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Genevieve Olson is a public-health professional.

According to the most recent Youth Risk Behavior Survey, approximately 1 in 6 high schoolers in the District reported having attempting suicide in 2017. A closer look at the District’s racial/ethnic minority and sexual minority youths reveals even more startling statistics. Black and Latino high schoolers in the District reported a rate of attempted suicide three times that of white students. And nearly a third of lesbian, gay or bisexual high schoolers reported attempting suicide in the past year, compared with 1 in 8 heterosexual high schoolers.

These powerful statistics quickly convey the severity of these issues to the public and policymakers alike. And when acted upon, these data points can help drive policy solutions and narrow the District’s equity gaps.

Unfortunately, in today’s ever-changing media environment, statistics such as these often remain just that: statistics. Despite the gravitas underlying these numbers, competing crises make it challenging to move from identifying issues to proposing and enacting solutions.

The good news? A wealth of evidence exists around effective programs, policies and strategies for reducing youth suicide — and has for decades. Programs that focus on enhancing protective factors for youths, such as effective coping and problem-solving skills, are backed by rigorous evaluations demonstrating reductions in suicide ideation and attempts for all youths, not only those at highest risk.

Social and emotional learning programs are one such program. These classroom-based interventions create the conditions for positive mental health by building emotional regulation, conflict-resolution and problem-solving skills. Longitudinal evaluations have shown positive trends not only in suicide ideation and attempts but also in academic achievement, drug use and even use of public assistance in adulthood. And social and emotional learning programs are cost-effective. Studies demonstrate that, on average, social and emotional learning initiatives produce an $11 return for every $1 invested — with programs such as Good Behavior Game generating as much as $72.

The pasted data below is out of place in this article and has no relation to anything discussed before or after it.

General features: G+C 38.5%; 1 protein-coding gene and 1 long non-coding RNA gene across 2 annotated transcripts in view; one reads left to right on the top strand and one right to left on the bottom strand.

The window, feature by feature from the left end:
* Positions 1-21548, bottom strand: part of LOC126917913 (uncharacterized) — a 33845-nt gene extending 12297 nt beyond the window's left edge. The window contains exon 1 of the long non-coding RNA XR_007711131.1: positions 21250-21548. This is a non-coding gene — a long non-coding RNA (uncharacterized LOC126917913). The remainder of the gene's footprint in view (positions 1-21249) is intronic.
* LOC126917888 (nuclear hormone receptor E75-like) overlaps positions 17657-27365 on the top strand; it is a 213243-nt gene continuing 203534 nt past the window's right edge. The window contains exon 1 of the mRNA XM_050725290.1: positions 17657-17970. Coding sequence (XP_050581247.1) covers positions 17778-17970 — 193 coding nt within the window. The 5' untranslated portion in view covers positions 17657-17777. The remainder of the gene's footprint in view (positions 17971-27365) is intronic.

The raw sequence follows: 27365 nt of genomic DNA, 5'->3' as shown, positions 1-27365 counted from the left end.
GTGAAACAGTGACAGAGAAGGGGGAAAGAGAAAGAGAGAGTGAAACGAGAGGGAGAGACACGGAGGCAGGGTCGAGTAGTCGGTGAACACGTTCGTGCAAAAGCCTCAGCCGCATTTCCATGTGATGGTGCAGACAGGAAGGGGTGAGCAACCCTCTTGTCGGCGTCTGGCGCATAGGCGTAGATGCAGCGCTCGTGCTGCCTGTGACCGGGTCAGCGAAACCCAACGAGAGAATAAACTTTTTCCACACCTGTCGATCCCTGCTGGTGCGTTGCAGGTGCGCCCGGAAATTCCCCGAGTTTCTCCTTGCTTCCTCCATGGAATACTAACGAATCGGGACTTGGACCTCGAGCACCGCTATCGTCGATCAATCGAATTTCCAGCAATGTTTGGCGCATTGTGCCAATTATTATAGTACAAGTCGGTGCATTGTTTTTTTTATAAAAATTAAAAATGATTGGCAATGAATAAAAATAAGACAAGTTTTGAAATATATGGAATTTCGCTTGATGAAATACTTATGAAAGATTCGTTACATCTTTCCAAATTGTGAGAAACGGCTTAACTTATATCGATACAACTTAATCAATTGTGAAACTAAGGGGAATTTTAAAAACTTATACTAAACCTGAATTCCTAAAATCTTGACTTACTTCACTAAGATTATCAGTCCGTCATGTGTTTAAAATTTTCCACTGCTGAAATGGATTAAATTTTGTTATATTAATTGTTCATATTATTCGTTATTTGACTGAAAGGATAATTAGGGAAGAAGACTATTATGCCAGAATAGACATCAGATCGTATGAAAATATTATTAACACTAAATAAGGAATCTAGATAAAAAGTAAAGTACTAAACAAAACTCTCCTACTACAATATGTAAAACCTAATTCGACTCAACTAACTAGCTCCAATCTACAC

Why, then, are these programs not implemented at scale? The problem often lies in the perpetual difficulties in making the case for prevention. Attention and money are frequently directed at identifying and addressing youths in mental-health crisis. These targeted supports for high-risk students are important and a key part of mental-health-policy conversations; however, to stem the rise in youth suicide, we need to provide an equal emphasis on the role of promotion and prevention.

Addressing the District’s youth suicide rates will require policy actions that equip schools to address all three “tiers” of support, from prevention to intervention to treatment and referral, as well as a systematic change in attitudes toward the power of prevention. D.C. policymakers and officials have taken many commendable actions to begin to construct this system of supports for D.C. youths. However, as with any system, many more steps are needed.

All 50 states and the District have incorporated social and emotional learning competencies within their early-learning standards (pre-K). However, the Collaborative for Academic, Social and Emotional Learning’s recent State Scorecard Scan revealed that 25 states have elevated social and emotional learning further, including competencies beyond preschool into elementary grades and, in the case of 14 states, through high school. The District is not among these states. Given their demonstrated impact on not only mental health but also academic outcomes, the District should similarly consider an expansion of its social and emotional learning standards through high school to lend credence to the foundational importance of social and emotional learning in schools.

Many states have taken additional legislative actions to uplift social and emotional learning, according to analyses from the National Conference of State Legislatures. Neighboring Maryland, for example, has enacted legislation to require certain school personnel to complete training on how to respond to students’ social, emotional and personal development. Washington state has appropriated money from its general fund for a social and emotional learning work group. And, while still pending, Michigan has proposed a bill to require teacher preparation programs to include instruction on social and emotional learning. The D.C. Council should investigate and, if appropriate, pursue similar initiatives.

Addressing youth suicide requires a multifaceted approach. There is no single policy or strategy that will solve the crisis, and, while effective, social and emotional learning is just one piece of the puzzle. In equipping our children with the skills taught through social and emotional learning, however, we can begin to set our youths up for success and move them beyond becoming another statistic.